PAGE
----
Merchant Navy - Unsung Heroes of the Sea. Ships/Crews/Dangers.

Discussion in 'The War at Sea' started by spidge, Aug 17, 2011.

  1. Quarterfinal

    Quarterfinal Well-Known Member

    Thanks for the additional information on the Torpedo Badges.

    Noting the raw terms of service at the outset of the thread, a while ago I came across another rather quirky regulation applied to a possibly sizeable number of merchant seamen lost at sea in WW1- and probably carried over into WW2 subsequently.

    In 1917, a relative’s ship was torpedoed without warning and sank within 4 minutes. Defensively armed and under ‘Admiralty Orders’ at the time, the vessel had joined a convoy in Gibraltar a few days earlier, where she had also embarked four "distressed seamen" for transit back to the UK. They were some of the surviving crew from another merchantman torpedoed and sunk off Cape Spartel three weeks previously.

    In that attack, two of the latters’ shipmates were killed, both firemen, one originally from Lisbon and the other a Dutchman. Their Master was taken prisoner aboard the U-boat; the remaining survivors seemingly left to their fate in boats and life-rafts.

    That first ship (also under Admiralty Orders) had been conveying coal and Naval stores to Gibraltar.

    Twenty perished when my relative’s vessel was lost, but only 17 names are commemorated on the plaque at Tower Hill. Three of the four “distressed seamen” who were also killed - from accounts at Kew - do not seem to have been commemorated anywhere as war casualties.

    Their deaths are corroborated in a shipping company archive note, but in addition to not being listed on any plaque at Tower Hill, neither are they seemingly named on memorials in their wartime home-ports, although this may be unintentional.

    I could only attribute this to their being not formally articled as crew on the fateful voyage home and therefore technically passengers. This was confirmed by the CWGC, with whom I raised a subsequent query.

    So, the hapless three:
    1. Engage (possibly re-engage) to serve on a ship that had been under Admiralty Charter for two years.
    2. Survive her loss from enemy action and being adrift at sea for several days.
    3. In Gibraltar, "distressed" and possibly injured from an ordeal in which two crewmates were killed, they are chalked onto another Admiralty Orders vessel for a return to the UK and perish as a consequence of a further enemy act a few days later. However, because they are Merchant Marine, they do not receive any formal recognition etc .... despite at least two of the three seeming to have had significant previous service.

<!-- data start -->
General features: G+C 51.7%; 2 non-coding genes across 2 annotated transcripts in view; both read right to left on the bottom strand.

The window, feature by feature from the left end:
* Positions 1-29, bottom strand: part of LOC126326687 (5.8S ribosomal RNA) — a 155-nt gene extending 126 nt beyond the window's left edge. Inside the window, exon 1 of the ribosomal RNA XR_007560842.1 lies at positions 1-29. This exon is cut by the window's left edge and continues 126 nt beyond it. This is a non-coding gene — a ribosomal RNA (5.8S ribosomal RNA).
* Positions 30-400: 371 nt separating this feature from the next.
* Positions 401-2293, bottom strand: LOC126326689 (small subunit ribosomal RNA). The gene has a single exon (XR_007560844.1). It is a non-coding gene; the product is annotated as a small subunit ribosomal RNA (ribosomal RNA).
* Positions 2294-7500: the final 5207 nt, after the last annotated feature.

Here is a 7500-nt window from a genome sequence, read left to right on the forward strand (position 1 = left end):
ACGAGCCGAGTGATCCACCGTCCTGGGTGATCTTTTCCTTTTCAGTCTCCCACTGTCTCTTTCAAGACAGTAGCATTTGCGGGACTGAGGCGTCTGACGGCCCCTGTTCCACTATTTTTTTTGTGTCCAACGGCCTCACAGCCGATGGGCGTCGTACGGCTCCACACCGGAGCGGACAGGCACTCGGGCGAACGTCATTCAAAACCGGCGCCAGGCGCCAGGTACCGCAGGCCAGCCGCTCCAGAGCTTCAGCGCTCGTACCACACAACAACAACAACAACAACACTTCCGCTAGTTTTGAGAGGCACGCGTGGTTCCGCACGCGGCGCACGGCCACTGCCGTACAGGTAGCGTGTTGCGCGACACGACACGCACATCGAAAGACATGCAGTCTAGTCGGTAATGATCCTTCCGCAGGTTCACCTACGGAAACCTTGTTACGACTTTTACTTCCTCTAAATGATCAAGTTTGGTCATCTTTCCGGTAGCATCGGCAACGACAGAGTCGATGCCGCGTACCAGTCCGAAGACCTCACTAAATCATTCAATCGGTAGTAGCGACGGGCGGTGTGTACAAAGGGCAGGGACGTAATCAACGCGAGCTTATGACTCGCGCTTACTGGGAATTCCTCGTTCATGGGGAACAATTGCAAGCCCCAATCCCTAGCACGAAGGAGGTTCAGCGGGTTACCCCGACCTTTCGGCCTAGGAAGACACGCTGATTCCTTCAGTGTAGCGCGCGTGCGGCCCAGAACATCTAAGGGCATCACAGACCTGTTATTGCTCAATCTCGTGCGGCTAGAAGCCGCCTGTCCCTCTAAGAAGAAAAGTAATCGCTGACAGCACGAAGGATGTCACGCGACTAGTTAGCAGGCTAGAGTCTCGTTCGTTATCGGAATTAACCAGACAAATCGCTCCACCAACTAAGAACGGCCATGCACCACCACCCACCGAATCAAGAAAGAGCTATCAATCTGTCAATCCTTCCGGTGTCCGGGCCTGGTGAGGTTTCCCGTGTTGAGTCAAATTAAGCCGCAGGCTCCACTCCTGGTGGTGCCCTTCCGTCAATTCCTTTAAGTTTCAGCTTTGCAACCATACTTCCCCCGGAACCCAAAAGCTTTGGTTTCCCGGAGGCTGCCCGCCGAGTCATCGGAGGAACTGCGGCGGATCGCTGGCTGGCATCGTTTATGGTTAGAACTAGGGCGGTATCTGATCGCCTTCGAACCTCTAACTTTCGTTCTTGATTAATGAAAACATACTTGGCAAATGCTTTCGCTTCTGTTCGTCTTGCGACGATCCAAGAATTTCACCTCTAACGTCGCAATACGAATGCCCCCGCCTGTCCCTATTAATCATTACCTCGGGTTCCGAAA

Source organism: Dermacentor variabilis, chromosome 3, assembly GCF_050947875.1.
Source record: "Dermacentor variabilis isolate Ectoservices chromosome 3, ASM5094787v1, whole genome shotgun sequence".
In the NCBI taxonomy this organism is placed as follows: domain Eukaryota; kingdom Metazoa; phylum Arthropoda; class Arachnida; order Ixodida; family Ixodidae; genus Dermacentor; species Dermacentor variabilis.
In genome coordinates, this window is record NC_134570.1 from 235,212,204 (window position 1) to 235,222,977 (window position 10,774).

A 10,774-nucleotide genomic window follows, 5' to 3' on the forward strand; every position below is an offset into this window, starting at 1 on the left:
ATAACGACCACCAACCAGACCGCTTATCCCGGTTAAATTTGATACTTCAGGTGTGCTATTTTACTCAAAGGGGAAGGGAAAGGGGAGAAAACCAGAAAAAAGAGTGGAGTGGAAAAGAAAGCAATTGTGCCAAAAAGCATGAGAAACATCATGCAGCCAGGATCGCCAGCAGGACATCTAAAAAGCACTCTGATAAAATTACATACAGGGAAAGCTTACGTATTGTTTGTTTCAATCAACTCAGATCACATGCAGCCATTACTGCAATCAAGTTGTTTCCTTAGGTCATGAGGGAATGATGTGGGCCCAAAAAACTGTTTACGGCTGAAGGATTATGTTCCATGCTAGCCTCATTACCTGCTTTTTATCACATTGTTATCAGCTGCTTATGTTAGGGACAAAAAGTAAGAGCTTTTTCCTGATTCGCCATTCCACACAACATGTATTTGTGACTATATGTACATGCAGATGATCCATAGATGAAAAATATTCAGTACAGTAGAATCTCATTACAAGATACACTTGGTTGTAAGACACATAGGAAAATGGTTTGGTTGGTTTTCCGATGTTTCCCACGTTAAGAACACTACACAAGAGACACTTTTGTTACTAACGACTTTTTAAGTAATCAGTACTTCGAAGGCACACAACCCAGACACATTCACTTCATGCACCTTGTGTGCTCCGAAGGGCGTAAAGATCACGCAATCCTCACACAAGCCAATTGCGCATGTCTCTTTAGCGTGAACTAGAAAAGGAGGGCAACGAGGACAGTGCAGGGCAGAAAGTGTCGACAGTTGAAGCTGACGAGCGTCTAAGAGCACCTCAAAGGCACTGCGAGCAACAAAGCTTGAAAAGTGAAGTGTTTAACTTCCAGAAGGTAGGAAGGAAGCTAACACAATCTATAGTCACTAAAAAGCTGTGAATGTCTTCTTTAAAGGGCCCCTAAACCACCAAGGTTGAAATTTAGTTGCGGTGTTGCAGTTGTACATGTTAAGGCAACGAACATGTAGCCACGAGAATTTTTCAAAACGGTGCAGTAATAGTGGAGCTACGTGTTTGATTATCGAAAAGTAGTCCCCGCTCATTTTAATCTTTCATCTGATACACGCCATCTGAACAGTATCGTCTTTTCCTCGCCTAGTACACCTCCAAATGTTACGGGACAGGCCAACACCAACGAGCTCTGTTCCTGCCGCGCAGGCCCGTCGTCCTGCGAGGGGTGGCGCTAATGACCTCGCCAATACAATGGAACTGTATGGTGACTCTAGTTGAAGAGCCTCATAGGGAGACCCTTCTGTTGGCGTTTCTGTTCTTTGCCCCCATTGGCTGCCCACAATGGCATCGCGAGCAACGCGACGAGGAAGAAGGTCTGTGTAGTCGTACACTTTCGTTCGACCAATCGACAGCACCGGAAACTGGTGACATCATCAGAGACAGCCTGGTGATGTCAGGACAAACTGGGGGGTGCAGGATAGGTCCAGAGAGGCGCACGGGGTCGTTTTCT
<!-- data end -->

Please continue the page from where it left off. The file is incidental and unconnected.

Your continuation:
Unsung, indeed.
    Roy Martin and Hugh MacLean like this.
  2. Hugh MacLean

    Hugh MacLean Senior Member

    My view and I know it is shared by many is that it is a slight on our Nation that merchant seamen who served their country in the way that you describe are not commemorated by the CWGC.
    Distressed British Seamen either took passage back home as passengers paid by their shipping co. or they signed on articles as supernumenery crew - at the end of the day they were merchant seamen who died in service and that should be respected and remembered. Unsung, absolutely.

    I presume you have checked the last crew agreement in the ship's official logbook which may show if they were recorded on articles? The difficulty is the last logbook would have gone down with the ship so only the shoreside copy would be available and may not show any late additions. It is always worth going through the logbook for mention of those DBS in case anything regarding their status onboard is noted.

    Here is the official word from the CWGC on it.

    Mercantile Marine (First World War)

    Mercantile Marine Services refers to those who, during the First World War, had signed on the books for a voyage on a British or Commonwealth registered merchant ship or fishing boat. We commemorate all sailors of the Commonwealth Mercantile Marine Services who died, while signed on for a voyage, as a direct result of enemy action or while detained by the enemy.

    Last edited: Feb 9, 2021
  3. Quarterfinal

    Quarterfinal Well-Known Member

    Hello again,

    My notes from quite some time ago were a pencil list/synopsis rather than a photocopy, but I later raised the issue with the CWGC Enquiry Support Team, just in case of oversight. The response was a timely and respectful regret; but they also made a correction at the same time to an error in another crewman’s entry.

    Nonetheless, I’m with you on the overall inequity of the matter.
    Hugh MacLean likes this.

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